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Removing a Acoustic PG on a Gibson j-45


kelly campbell
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Done this many times and you'll get many suggestions of the best method.......

A little heat from a blow drier.......just enough to warm things a bit, don't make it hot.  Catch an edge with a fingernail and begin lifting gently, keeping the warmth on it.  Always has come up clean for me this way.  The adhesive residue is cleaned up with lighter fluid........voila!  A naked top.

Edited by Buc McMaster
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30 minutes ago, kelly campbell said:

Ok thanks  Buc...The guitar is new...Leonard, have you used any chemicals in doing so?  I cant remember the name odd one...

Naphtha. Safe for cured nitro, but do not soak the guitar finish. That is, used it sparingly.

Some people here have used dental floss soaked in naphtha to help in removing a pickguard. I have not done this, so cannot comment with any authority on the process.

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On polyfinished guitars you can safely do it yourself using just a hairdryer. On guitars with soft finishes like your J-45 I would not dare attempt it myself. It is an experiment ripe for disaster. Hairdryer and chemicals can be quite hazardous. Professionals usually use a pallete knife for this. It is especially tricky to read the top grain underneath correctly when doing so, to prevent pulling up spruce. This is best left to the professionals with the right experience, equipment, and patience on hand to do the job right.

Edited by Leonard McCoy
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There was a lot of pickguard removing (and re-installing) going on around here when Gibson was covering the rosette with the pickguard. If you aren't going to be changing strings yet, you'll still want to get them out of the way, so detune the guitar some, put a capo on the 1st fret or so to maintain proper windings on the tuner posts, pop the strings & bridge pins out. Stuff a towel in the soundhole- this'll protect from any potential internal staining from the naphtha, and will elevate whatever sort of cup/cap placed on top of the towel to make it easier to re-wet the floss as it's being worked under the 'guard, starting at it's "point". Even though naphtha is totally nitro-friendly, it feels safer than moving a soaked piece of floss dripping across the top, sides, and binding. Having the strings out of the way also allows for a maintaining a low angle while working the floss under the guard. Of the r&r's on Gibsons I'd done, 'never felt the need to get near, esp. on an acoustic guitar, with heat. It also shouldn't be necessary to bend the pickguard, either. When done, use the naphtha to clean both the 'guard and the guitar of any residual adhesive.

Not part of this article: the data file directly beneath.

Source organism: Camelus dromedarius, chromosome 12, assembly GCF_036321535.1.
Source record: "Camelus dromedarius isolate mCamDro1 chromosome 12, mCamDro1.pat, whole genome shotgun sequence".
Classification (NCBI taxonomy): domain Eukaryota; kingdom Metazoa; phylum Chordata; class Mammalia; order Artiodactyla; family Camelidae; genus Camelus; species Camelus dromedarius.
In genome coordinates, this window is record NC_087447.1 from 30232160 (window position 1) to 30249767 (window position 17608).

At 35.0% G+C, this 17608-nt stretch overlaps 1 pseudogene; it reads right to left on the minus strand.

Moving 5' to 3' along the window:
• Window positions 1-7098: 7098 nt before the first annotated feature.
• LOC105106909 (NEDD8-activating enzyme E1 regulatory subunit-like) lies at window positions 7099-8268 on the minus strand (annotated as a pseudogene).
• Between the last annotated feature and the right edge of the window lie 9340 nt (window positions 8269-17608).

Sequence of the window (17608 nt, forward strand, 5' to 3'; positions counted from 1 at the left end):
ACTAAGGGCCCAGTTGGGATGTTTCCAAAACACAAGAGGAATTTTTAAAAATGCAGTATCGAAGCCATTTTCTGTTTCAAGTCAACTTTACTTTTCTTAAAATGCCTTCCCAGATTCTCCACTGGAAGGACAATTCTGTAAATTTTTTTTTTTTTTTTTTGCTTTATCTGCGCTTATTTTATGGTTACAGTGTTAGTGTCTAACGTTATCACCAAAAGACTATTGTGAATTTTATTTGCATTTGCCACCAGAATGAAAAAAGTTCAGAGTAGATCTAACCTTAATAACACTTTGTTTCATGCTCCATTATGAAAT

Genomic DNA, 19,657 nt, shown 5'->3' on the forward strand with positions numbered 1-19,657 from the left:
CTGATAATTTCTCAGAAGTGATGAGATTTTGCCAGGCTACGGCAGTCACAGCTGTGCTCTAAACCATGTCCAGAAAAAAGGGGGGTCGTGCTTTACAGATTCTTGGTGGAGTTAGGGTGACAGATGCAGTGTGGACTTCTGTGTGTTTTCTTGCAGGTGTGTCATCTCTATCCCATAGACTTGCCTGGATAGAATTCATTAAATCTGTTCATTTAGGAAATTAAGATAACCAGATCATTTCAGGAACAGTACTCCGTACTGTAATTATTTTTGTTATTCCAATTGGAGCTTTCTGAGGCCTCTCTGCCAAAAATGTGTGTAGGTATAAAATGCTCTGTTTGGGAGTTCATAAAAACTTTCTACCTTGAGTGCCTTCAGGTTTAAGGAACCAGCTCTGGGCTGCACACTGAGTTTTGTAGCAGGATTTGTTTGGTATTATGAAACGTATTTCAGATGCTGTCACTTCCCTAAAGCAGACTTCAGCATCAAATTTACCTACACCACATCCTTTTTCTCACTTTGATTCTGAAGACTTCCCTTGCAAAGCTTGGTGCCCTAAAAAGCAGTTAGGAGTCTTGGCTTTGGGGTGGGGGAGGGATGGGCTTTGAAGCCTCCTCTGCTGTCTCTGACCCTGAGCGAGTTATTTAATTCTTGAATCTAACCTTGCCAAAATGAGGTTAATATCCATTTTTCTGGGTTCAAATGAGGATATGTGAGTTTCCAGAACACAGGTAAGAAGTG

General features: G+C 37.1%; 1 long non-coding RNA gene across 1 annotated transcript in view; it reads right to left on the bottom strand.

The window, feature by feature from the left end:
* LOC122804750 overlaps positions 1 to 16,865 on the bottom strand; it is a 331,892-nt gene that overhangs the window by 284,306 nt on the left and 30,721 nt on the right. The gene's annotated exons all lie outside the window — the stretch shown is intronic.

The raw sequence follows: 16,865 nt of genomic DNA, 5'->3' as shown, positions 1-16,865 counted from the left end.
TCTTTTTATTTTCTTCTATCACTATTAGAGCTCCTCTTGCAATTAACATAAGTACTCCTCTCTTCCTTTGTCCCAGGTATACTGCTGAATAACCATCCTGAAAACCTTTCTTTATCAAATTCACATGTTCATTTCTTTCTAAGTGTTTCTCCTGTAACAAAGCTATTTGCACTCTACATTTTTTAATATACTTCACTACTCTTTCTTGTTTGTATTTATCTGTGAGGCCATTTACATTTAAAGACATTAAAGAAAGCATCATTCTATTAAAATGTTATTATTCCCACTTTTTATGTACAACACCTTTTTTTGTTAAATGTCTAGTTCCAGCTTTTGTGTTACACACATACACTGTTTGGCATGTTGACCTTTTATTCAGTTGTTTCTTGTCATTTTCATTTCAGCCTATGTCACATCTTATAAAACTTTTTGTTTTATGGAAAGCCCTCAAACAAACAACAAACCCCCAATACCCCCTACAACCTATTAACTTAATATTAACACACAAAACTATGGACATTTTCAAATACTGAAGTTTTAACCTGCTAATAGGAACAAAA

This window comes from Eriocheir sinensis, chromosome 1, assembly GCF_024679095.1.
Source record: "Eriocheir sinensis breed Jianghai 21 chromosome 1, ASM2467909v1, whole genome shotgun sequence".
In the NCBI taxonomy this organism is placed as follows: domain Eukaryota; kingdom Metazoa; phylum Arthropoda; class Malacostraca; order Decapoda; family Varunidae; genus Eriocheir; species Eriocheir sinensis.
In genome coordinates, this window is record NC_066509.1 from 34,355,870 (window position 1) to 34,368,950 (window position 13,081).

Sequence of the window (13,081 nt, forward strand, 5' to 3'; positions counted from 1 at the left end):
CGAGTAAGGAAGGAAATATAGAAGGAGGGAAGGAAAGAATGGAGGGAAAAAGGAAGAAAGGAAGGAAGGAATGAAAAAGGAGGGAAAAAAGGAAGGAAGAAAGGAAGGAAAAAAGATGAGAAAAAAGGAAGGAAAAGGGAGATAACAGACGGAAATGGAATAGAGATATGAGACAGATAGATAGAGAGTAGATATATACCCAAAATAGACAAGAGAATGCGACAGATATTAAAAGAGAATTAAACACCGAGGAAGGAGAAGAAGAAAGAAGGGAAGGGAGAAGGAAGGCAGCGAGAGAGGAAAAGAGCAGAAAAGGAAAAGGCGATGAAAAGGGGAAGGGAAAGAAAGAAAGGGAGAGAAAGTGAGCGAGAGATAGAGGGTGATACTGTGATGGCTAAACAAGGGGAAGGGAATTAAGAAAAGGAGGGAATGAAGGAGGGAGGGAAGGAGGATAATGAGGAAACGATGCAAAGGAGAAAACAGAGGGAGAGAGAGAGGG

Keep in mind- if you have concerns about pick or fingernails causing wear with heavier playing, there are clear removable static-cling pickguards available. Or if you want to re-install the guard, the 3M 467MP adhesive sheets are available on eBay at a fraction of what StewMac charges.

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7 hours ago, 62burst said:

There was a lot of pickguard removing (and re-installing) going on around here when Gibson was covering the rosette with the pickguard. If you aren't going to be changing strings yet, you'll still want to get them out of the way, so detune the guitar some, put a capo on the 1st fret or so to maintain proper windings on the tuner posts, pop the strings & bridge pins out. Stuff a towel in the soundhole- this'll protect from any potential internal staining from the naphtha, and will elevate whatever sort of cup/cap placed on top of the towel to make it easier to re-wet the floss as it's being worked under the 'guard, starting at it's "point". Even though naphtha is totally nitro-friendly, it feels safer than moving a soaked piece of floss dripping across the top, sides, and binding. Having the strings out of the way also allows for a maintaining a low angle while working the floss under the guard. Of the r&r's on Gibsons I'd done, 'never felt the need to get near, esp. on an acoustic guitar, with heat. It also shouldn't be necessary to bend the pickguard, either. When done, use the naphtha to clean both the 'guard and the guitar of any residual adhesive.